Marriage, not worth the investment
The most recent statistic according to the US Census puts singlehood at About 50.2 percent — or 124.6 million American adults, according to an NPR story from 2014.
50%, the highest proportion in the history of America. Why is it that so many are choosing to live a life alone? As a Greek-American woman with a penchant for game theory, I have three good reasons, given my own cultural milieu.
Reason 1: The push to marry has weakened. Speaking from a female point of view, marriage of today, unlike the one of three generations ago, is not mandatory for self-fulfillment. In Greek culture, you were anathema as a single female. Nowadays because so many marriages end in divorce, a solitary woman is not cast with so much negativity as before. A woman who chooses to stay unmarried is not looked at with scorn or pity like she’s some sort of defective object. The social script to marry has lessened a bit. You are not a pariah anymore because a woman is able to pursue a career and individual interests. Her role is not tied to being a wife and mother anymore.
Reason 2: It’s a lose-lose proposition. From the lay of the land around me, so many Greek women are married to less-than-satisfying men. They have to bear the burden of full time work and child bearing AND deal with the whims of kakomathimenon andron because the gender roles have not kept up with economic reality. The feminist battle cry for equality of the sexes has ended up with women doing double duty. Gender roles are still very intact in Greek society, so it does not make a difference that I have come back from a full, grueling day at the office; I will have my mother harangue me about “You did not cook for your family.” My husband does not have to lift a dirty dish, thanks to the collective history of ingrained expectations for males and females in a family. After years and years of double duty, a woman gets fed up, resentful, angry and EXHAUSTED. I compare myself to the women who chose to be single and the lines on my face compared to theirs speaks volumes to who has the better end of the bargain.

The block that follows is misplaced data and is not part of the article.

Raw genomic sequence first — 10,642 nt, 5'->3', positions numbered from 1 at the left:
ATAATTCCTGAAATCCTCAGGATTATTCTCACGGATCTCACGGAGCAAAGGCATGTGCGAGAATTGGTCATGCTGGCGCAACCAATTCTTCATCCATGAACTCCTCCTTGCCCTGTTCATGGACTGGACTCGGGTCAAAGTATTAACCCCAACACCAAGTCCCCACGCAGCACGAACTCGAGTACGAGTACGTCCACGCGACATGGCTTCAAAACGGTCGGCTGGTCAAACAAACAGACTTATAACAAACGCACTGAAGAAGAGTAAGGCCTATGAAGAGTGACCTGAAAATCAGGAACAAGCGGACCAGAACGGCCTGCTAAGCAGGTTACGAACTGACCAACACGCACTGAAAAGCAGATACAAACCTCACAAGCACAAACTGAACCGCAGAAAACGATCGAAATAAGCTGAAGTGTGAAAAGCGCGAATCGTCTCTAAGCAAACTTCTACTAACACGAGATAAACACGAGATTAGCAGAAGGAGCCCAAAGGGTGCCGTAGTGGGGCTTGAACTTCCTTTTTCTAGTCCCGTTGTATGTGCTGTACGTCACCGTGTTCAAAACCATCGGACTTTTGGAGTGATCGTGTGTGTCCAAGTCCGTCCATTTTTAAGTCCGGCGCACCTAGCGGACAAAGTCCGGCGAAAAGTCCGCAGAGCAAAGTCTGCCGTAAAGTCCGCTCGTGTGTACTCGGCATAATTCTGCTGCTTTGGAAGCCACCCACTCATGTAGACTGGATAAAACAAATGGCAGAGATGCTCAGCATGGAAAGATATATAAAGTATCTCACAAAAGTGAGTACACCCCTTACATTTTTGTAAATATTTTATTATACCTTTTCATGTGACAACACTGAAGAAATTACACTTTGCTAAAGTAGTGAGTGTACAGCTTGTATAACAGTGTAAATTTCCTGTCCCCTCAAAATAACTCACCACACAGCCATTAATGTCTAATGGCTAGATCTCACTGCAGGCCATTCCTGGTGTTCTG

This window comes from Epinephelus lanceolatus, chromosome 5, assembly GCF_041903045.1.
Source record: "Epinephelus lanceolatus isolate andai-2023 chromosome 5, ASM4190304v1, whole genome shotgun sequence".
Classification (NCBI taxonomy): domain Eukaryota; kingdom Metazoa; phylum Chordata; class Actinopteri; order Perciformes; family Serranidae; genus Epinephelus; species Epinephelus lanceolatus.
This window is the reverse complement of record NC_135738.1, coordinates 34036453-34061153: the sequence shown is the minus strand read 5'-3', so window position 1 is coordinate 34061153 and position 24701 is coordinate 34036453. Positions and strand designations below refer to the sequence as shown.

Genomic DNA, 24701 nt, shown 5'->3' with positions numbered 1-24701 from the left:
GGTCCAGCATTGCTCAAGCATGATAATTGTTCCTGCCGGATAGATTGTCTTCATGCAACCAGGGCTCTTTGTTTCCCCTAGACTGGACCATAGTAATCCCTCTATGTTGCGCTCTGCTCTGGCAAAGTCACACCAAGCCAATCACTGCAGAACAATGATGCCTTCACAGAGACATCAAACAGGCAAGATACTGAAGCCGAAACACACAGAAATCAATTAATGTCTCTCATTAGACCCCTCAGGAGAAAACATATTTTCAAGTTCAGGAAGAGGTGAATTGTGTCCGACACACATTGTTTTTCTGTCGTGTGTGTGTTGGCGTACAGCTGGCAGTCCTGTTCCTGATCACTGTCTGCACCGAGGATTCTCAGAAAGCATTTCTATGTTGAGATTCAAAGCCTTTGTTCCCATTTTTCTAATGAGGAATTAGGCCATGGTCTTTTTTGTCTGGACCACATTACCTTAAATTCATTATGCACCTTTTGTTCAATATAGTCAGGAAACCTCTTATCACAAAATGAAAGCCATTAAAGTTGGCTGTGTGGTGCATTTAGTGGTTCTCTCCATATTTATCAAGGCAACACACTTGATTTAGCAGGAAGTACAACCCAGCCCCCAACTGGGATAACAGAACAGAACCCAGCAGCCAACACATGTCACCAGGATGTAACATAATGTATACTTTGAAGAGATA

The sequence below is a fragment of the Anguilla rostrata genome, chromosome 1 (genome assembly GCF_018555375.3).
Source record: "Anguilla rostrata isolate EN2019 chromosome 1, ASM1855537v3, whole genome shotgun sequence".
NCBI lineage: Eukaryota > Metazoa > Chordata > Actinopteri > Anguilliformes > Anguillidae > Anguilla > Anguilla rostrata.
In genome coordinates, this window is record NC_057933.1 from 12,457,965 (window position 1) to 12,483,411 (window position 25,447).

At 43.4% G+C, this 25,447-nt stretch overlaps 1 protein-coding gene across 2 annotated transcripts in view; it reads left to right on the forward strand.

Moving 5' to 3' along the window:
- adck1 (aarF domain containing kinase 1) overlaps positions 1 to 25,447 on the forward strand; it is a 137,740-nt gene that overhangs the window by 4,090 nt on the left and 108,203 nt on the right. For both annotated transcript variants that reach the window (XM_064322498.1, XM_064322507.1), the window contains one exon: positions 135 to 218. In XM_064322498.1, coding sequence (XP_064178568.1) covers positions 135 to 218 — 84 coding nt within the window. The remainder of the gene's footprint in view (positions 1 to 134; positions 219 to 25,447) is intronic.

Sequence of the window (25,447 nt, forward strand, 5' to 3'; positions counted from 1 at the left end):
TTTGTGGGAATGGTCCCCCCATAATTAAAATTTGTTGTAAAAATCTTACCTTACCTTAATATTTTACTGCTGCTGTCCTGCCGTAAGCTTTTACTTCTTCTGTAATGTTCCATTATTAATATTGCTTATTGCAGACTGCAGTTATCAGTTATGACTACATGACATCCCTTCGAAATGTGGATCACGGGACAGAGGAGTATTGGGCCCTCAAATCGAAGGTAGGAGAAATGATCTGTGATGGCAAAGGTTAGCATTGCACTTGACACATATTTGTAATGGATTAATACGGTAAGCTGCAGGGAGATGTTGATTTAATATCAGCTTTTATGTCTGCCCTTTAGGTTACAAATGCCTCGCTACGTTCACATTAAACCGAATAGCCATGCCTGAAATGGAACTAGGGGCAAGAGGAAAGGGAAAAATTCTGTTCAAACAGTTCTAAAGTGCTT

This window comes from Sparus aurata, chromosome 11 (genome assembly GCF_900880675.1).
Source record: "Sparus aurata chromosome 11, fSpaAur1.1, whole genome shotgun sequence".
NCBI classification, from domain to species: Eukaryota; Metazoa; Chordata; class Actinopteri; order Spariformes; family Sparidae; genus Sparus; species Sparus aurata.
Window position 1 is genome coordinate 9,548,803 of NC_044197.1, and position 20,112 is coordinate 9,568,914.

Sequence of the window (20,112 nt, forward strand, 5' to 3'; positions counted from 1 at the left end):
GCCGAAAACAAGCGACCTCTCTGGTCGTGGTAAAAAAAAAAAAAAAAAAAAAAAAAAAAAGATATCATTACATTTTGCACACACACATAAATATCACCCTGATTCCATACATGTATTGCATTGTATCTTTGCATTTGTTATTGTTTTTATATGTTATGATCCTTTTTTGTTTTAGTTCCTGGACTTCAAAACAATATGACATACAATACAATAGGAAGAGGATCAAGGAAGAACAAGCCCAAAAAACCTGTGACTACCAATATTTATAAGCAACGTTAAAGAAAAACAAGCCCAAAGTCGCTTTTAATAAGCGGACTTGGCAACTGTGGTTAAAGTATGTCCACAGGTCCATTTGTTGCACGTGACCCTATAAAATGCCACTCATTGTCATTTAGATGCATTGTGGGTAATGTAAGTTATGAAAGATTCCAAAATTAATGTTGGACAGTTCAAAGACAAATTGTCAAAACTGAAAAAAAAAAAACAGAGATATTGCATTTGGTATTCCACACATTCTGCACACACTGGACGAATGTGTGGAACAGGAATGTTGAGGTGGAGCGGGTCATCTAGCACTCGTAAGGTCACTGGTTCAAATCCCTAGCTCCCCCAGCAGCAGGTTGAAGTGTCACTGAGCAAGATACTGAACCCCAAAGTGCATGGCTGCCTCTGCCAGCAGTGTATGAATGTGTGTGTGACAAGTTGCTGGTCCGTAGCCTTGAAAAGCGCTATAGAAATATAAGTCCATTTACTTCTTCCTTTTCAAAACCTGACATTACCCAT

Reason 3: In the long-term, it is not worth the investment. Ranier Maria Rilke pointed out that men ruin love because they do not know how to love. 8 out of the 10 relationships I know have grown rotten because of some inability to sacrifice for the other partner. After ten, maybe less, years of a marriage, it’s usually the woman who loses out. She is the one who bears more of the weight of the relationship. She is the one who does more of the work, both inside and outside the home. For men, marriage winds up being a plus because they have a lot more to gain than lose—companionship, care of offspring, the stability of a well-organized home. It is more beneficial for men to marry than women; they get more of the emotional, physical, and psychological advantages. Women lose out across the board. So if one does a simple cost analysis, you will find marriage is not worth it for women. Better to stay single, have children on your own, and live life according to your standards without getting conscripted by another next to you.
In the long run, gathering from the 60% divorce rate, marriage does not last anyway. So the probability that your marriage does survive is less than you winding up single any way. Save yourself the trouble and not get married at all.
So the conclusion is—stay single for as long as possible. Live your life on your own terms. If the tug of motherhood should overpower you, then by all means, have a child. But stay single. Marriage is not worth the effort. Of course, this will fly out the window once your better logic is overpowered by the flames of love. Another silly female will try to win at the game of love, but given the track record, she too will repent.